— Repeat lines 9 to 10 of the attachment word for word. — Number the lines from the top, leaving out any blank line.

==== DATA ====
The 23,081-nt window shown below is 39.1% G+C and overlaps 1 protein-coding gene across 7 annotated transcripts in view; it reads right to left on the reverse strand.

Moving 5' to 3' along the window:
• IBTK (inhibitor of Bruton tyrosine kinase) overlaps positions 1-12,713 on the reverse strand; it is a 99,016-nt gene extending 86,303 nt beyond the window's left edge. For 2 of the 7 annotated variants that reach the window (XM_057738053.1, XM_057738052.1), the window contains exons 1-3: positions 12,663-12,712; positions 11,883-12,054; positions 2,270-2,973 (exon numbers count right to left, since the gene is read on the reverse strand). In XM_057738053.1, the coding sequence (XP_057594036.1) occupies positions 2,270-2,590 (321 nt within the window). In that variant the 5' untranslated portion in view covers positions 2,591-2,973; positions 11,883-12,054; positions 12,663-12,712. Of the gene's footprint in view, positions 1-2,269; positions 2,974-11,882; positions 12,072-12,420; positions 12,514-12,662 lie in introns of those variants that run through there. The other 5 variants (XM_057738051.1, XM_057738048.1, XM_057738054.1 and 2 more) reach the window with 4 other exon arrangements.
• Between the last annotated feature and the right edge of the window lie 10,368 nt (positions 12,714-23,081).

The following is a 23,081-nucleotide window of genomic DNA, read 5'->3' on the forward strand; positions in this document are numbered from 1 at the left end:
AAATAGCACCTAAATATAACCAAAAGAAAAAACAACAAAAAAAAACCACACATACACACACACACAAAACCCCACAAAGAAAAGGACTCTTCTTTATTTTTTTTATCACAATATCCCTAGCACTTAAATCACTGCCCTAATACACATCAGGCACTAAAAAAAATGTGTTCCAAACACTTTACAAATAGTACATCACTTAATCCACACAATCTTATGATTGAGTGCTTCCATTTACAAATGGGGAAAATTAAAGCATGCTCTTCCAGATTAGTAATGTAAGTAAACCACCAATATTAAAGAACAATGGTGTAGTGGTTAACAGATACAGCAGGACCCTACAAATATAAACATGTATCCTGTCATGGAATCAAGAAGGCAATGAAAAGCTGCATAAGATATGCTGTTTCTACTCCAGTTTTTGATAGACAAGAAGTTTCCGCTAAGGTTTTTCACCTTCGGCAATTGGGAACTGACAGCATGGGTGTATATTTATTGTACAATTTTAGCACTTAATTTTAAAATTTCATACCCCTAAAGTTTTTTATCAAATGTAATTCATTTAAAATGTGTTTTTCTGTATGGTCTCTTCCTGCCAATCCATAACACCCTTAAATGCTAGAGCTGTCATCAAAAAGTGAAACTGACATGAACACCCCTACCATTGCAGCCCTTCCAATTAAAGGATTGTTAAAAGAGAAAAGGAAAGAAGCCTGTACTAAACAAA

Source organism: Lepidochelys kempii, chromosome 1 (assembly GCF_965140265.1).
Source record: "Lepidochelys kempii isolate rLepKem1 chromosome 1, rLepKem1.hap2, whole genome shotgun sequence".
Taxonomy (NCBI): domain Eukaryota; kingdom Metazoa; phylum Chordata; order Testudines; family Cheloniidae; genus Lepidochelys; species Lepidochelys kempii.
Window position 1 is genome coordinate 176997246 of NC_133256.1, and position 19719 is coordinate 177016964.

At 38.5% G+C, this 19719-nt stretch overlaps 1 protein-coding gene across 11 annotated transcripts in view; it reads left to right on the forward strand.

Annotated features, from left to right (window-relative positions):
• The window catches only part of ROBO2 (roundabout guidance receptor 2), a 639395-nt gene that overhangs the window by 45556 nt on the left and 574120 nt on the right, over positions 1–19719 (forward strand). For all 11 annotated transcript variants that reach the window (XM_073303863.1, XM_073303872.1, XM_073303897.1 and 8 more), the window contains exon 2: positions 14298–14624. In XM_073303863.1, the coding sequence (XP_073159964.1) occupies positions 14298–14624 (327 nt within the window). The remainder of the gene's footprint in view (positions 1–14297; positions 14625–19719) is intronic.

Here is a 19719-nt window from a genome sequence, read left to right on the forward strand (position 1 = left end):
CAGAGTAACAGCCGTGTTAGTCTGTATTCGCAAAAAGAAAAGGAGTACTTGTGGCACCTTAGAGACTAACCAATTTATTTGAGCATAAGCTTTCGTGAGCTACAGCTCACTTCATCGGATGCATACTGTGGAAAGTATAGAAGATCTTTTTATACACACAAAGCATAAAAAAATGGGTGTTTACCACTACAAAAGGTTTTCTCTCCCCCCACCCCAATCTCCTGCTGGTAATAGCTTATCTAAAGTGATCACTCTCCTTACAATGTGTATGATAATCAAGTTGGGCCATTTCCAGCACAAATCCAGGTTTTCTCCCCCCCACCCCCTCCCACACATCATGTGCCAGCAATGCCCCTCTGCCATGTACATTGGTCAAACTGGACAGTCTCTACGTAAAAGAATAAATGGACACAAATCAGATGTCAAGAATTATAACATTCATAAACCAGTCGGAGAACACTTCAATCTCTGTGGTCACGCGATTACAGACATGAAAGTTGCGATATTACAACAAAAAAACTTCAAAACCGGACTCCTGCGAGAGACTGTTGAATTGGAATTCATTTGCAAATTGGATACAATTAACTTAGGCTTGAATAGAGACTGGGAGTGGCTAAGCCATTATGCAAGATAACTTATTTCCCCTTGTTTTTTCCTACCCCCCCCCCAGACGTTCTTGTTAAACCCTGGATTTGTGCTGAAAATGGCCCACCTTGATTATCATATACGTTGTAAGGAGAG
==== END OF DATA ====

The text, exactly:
Taxonomy (NCBI): domain Eukaryota; kingdom Metazoa; phylum Chordata; order Testudines; family Cheloniidae; genus Lepidochelys; species Lepidochelys kempii.
Window position 1 is genome coordinate 176997246 of NC_133256.1, and position 19719 is coordinate 177016964.